Ain't nothing goin' on but the rent? Really?

Bill collectors at my door,
What can you do for me?

I’ve recently come to the conclusion that for all our talk, its possible that some of us (and by some I mean, well, me) have no idea what it is we’re really looking for.  We talk about wanting a good man, then walk right past the many good men out here, and there are many, many good men out here, searching for some elusive ideal that we cant quite put our finger on, and then we turn around and wonder why we’re alone?  Eh?  I must warn you, this convoluted argument is picking up from where Want a man? left off, a post that I suspect pissed some people off as much as the Saturday paper did me.  The reason I’m looking to continue that conversation, and it was a very good conversation, is simply because I have a sneaky suspicion that this is where the answers to our (single) questions lie.  Or not, let’s see shall we?

Today’s rant is inspired by this article (the elusive eligible bachelor) published in last weekend’s Saturday magazine, an article that sought to educate us on the criteria that make men worth marrying.  Now while I love that the author is often playing devil’s advocate, and her occasionally chauvinist views are intended (I hope) as a reply to Mantalk and the equally chauvinist opinions expressed therein, every so often she rubs me the wrong way, especially on the days she decides to bang the ‘men are all shit’ drum.  Its not that I don’t think that there are some shit men out there (clearly I do), I just don’t buy into the ‘men are all bastards’ spiel, and I expect any half serious observer of human nature (that’s what these writers are supposed to be, no?) to do the same.  All I’m saying is it’s a fine line between social commentary and the ramblings of a misguided (and possibly unserious?) columnist, and gems like these tend to blur the line even more: “In the olden days, an eligible bachelor was usually a man of means or one with the right social standing.  Not much has changed; today, an eligible bachelor simply must have means, and a verifiable claim of belonging to a reputable bloodline or gene pool. There must be no doubt about his ability to take care of his wife (should he find one).”  Really?  No seriously, I’m not being pissy, do people actually think like this?  Sweet Jesus!  On the up side though, she gave me something to bitch about, and inspired the soundtrack, so I guess I should be thankful, no?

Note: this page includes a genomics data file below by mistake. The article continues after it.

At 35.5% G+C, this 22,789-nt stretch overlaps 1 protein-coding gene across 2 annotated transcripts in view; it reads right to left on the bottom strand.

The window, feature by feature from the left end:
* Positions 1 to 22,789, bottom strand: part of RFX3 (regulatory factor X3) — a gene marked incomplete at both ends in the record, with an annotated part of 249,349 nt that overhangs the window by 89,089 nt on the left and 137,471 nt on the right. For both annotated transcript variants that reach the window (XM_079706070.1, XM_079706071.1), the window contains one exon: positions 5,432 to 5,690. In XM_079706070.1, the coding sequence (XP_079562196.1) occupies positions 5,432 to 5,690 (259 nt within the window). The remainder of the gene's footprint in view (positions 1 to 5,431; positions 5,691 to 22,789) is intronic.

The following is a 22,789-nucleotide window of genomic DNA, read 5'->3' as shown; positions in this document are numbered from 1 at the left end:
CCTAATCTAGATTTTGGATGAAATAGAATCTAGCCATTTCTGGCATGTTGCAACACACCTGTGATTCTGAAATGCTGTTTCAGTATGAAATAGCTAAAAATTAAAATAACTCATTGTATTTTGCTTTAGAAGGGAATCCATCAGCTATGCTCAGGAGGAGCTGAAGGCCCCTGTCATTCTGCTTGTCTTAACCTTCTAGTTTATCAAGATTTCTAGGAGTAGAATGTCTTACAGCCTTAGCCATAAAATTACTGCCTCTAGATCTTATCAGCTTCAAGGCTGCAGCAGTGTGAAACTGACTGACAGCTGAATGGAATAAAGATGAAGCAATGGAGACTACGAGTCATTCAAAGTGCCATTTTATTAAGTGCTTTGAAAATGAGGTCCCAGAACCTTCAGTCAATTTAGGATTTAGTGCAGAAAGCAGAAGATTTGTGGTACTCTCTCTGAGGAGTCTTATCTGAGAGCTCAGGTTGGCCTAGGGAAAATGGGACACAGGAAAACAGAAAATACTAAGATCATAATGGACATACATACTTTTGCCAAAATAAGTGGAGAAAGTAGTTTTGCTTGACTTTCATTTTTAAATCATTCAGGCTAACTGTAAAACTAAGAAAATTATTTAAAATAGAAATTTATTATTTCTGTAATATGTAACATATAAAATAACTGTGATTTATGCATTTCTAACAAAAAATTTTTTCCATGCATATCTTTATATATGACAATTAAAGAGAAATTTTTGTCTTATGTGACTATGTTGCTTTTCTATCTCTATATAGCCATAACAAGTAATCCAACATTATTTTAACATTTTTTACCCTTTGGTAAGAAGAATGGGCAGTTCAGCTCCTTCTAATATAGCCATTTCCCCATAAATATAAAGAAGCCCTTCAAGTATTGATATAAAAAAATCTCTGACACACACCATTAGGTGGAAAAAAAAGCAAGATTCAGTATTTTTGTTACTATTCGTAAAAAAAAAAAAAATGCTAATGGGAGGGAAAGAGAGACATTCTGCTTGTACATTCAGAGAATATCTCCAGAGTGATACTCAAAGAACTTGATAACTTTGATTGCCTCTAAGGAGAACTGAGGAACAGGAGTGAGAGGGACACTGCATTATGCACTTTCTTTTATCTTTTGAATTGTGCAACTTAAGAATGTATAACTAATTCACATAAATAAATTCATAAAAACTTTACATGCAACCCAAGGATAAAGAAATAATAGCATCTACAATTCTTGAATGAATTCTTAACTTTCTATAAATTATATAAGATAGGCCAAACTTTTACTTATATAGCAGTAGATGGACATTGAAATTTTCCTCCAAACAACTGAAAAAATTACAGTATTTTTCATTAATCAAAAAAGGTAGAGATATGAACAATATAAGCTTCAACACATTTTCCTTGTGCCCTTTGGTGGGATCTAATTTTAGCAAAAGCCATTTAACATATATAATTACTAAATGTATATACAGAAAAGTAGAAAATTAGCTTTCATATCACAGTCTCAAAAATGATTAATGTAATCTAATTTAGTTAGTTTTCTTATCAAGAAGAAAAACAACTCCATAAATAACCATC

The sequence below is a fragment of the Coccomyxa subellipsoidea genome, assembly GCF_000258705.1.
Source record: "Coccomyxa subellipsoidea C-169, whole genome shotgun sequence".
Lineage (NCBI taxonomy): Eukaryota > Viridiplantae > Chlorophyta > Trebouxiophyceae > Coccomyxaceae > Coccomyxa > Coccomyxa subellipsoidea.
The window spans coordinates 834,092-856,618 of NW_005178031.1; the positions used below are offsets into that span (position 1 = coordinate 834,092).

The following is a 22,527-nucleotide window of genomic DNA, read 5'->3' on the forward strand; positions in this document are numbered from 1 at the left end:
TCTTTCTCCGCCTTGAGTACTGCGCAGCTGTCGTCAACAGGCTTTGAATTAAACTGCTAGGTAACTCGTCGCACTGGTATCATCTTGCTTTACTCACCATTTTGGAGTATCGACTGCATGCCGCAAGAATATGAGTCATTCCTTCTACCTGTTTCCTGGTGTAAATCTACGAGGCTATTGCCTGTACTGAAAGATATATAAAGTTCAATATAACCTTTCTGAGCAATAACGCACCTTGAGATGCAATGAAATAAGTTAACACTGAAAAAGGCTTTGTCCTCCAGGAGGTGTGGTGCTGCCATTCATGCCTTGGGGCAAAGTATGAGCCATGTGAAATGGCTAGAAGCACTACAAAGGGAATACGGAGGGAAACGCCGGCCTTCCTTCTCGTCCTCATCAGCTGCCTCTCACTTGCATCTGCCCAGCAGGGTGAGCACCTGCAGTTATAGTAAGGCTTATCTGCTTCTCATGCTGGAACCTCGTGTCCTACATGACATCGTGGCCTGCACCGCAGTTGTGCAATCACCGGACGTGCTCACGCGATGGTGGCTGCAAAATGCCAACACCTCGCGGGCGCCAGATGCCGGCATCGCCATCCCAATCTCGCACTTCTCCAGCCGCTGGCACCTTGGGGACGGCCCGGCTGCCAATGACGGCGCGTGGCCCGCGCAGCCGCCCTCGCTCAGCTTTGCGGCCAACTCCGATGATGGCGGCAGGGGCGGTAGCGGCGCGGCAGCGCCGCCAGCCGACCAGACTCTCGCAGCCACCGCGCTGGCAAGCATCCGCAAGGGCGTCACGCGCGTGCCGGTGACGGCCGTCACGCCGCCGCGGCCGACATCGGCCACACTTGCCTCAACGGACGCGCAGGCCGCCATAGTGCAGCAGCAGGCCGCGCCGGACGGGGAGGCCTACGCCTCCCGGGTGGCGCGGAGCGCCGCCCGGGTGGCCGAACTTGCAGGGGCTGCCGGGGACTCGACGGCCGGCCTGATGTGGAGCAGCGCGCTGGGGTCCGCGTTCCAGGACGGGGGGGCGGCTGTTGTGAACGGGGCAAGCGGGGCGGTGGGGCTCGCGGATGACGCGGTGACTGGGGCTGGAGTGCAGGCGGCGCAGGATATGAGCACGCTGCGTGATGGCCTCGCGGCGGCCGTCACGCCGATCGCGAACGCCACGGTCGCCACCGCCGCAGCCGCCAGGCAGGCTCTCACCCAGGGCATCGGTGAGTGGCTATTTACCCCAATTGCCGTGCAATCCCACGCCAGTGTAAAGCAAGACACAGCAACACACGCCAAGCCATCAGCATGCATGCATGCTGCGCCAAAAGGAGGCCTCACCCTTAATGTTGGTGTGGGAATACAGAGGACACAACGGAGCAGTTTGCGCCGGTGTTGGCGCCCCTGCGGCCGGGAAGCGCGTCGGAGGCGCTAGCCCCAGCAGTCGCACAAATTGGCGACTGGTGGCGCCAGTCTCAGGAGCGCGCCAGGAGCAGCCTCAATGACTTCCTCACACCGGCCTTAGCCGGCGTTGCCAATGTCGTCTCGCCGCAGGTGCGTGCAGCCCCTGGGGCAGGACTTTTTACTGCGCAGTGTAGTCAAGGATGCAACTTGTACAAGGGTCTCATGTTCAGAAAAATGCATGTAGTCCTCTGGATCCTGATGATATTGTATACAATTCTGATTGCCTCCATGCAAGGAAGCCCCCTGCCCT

Folks, it would appear that the single most important criterion in the selection of a husband is his (fat) bank account.  Don’t get all hot and bothered, I’m simply reporting what’s in the mass media, and all those geniuses keep talking about is a man’s ability to provide.  ‘Provide what?’ you ask.  Everything, apparently, everything with a price tag on it. 

‘Cause ain’t nothin’ goin’ on but the rent,
You got to have a J-O-B if you wanna be with me...

The way they tell it, a good man is one who can afford to keep his woman living in the lap of luxury, where luxury is relative to your current station in life, any less and he’s a deadbeat, doomed to spend the rest of his days alone.  These women say they want a man who has the means to take care of them and the 2.5 kids they plan on having?  Brilliant!  Thing is, gone are the days when a good man was defined by his ability to kill an antelope, plough a field and sire many children, these days women are out here ploughing their own quarter acres in Mavoko and shit, earning a living for their own damn selves, and this while the men are out there following their flighty dreams of being artists, or yoga instructors, or backpackers, options that up until the last decade were not open to a ‘serious man’.  The family structure we grew up with, with mama watoto taking care of the kids and baba watoto bringing home the Elliots, those days are gone my friend.  These days mama leaves the house before baba does, and sometimes gets home well after him; baba helps the kids with the homework, because mama’s on a conference call; mama teaches her son how to ride a bike, because baba is out of town all month.  The times they are a changing… 

Now I’m not saying a man is no longer expected to take care of his woman and family, that hierarchy is what we grew up with and therefore all we know (although a certain lovely gentleman I often argue with would argue that its hardwired into us, evolutionary instincts and all that jazz?).  Thing is, after being subjected to years of ‘women are equal’ nonsense, what exactly does ‘being a good provider’ mean?  Is the man expected to pay all the bills, or half, or only the bigger, more serious ones?  Does this mean that a man who has less than we do cannot be considered a potential partner?  Is the issue here his capacity to pay the bills, or his willingness to do so?  Because we all know of wealthy men who are stingy with their money, just as there are poor men who are generous with every little thing they have, yet the wealthy man will have a million admirers, and the poor man will have no more than two, on a good day.  If you earn a decent living and manage to take good care of yourself while single, why the insistence on a man of greater means than your own, is equal no longer enough?  Is this about comfort, need, ego, image, or good old fashioned stereotypes?

Boy, nothin’ in life is free,
That’s why I’m askin’ you what can you do for me?
I’ve got responsibilities,
So I’m lookin’ for a man whose got money in his hands…